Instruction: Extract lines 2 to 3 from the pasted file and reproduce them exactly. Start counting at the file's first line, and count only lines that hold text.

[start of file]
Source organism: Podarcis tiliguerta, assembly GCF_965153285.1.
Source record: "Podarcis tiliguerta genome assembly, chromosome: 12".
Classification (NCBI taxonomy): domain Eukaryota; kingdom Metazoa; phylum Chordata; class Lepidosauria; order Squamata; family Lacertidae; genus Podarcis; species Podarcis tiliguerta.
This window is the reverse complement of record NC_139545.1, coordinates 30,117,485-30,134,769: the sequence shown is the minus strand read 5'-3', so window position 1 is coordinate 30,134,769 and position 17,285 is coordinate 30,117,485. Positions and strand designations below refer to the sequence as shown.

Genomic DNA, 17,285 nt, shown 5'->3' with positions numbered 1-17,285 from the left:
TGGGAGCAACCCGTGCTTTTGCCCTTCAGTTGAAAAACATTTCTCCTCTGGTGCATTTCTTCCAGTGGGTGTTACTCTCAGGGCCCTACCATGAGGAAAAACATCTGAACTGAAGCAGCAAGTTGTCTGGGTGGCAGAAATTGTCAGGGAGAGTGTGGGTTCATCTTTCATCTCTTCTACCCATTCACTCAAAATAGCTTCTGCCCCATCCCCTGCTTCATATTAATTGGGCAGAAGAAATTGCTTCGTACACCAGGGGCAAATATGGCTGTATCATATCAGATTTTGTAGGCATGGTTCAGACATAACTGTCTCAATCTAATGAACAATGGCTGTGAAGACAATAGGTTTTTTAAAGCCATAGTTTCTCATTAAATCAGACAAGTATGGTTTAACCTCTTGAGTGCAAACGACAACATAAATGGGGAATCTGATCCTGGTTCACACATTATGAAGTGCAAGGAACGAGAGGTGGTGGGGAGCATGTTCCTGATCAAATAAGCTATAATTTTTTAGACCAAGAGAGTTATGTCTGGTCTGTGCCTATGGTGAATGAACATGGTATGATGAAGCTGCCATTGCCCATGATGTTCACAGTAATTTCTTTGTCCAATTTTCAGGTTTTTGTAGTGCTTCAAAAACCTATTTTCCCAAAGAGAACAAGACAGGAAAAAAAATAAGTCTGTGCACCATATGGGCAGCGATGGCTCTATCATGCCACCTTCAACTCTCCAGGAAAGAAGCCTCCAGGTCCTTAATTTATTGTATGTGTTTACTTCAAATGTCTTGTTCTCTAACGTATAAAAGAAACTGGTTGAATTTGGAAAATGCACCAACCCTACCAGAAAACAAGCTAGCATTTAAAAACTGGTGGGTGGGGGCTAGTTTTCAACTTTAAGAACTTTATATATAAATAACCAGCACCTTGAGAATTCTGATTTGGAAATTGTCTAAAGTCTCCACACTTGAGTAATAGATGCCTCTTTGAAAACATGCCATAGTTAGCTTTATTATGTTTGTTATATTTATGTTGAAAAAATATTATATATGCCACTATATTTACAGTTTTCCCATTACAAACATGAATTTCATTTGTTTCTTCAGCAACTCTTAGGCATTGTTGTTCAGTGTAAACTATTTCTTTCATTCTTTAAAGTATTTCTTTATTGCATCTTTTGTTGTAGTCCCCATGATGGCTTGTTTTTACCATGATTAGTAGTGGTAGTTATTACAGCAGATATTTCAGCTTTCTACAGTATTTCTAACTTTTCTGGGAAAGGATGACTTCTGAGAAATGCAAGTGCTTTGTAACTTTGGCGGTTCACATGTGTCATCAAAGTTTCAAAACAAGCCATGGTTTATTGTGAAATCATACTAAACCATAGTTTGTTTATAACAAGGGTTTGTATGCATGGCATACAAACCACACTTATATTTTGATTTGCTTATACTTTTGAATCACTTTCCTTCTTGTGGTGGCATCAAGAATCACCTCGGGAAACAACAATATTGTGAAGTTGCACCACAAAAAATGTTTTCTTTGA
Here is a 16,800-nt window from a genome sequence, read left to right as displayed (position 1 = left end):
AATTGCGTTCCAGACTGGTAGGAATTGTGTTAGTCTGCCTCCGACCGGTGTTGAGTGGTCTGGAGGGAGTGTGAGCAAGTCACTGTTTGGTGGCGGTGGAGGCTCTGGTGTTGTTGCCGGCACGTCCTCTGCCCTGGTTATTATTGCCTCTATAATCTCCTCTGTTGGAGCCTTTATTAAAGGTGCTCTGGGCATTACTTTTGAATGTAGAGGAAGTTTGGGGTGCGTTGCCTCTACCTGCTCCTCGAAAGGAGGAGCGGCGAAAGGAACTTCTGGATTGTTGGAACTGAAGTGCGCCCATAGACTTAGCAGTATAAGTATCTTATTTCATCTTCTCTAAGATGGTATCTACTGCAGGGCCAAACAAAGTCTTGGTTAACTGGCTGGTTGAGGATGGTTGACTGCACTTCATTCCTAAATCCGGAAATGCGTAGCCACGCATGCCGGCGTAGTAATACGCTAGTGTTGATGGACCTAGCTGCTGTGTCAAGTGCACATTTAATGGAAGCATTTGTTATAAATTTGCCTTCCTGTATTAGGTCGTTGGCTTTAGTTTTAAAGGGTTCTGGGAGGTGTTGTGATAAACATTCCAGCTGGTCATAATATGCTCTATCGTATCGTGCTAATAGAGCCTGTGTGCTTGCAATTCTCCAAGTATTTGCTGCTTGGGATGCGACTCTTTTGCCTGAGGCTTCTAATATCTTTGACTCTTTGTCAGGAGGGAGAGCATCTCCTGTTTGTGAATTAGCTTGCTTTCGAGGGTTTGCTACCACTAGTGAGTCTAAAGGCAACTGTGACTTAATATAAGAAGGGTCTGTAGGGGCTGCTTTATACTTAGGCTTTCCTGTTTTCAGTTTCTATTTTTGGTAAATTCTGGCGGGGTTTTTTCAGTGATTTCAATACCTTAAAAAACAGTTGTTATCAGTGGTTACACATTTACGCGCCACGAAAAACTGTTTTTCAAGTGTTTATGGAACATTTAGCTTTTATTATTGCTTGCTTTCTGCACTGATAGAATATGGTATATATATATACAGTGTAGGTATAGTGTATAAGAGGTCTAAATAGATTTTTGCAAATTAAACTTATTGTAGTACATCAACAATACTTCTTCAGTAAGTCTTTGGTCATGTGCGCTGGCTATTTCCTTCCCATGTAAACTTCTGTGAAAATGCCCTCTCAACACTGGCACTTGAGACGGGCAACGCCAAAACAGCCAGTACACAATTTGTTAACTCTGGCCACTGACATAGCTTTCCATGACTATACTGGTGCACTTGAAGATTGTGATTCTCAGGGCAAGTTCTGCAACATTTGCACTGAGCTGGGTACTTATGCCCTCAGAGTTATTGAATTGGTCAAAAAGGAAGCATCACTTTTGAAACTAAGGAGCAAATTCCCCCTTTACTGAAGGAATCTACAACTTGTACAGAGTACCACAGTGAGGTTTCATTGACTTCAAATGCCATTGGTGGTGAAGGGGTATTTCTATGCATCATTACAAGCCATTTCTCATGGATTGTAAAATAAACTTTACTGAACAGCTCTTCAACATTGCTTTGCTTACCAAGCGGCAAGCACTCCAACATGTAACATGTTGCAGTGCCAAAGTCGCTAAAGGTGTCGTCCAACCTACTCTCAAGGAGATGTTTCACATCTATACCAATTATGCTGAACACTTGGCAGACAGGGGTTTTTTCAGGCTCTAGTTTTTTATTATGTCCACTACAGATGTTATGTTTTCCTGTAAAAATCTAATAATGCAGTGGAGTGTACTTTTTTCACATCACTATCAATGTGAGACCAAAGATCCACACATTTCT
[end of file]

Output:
Source record: "Podarcis tiliguerta genome assembly, chromosome: 12".
Classification (NCBI taxonomy): domain Eukaryota; kingdom Metazoa; phylum Chordata; class Lepidosauria; order Squamata; family Lacertidae; genus Podarcis; species Podarcis tiliguerta.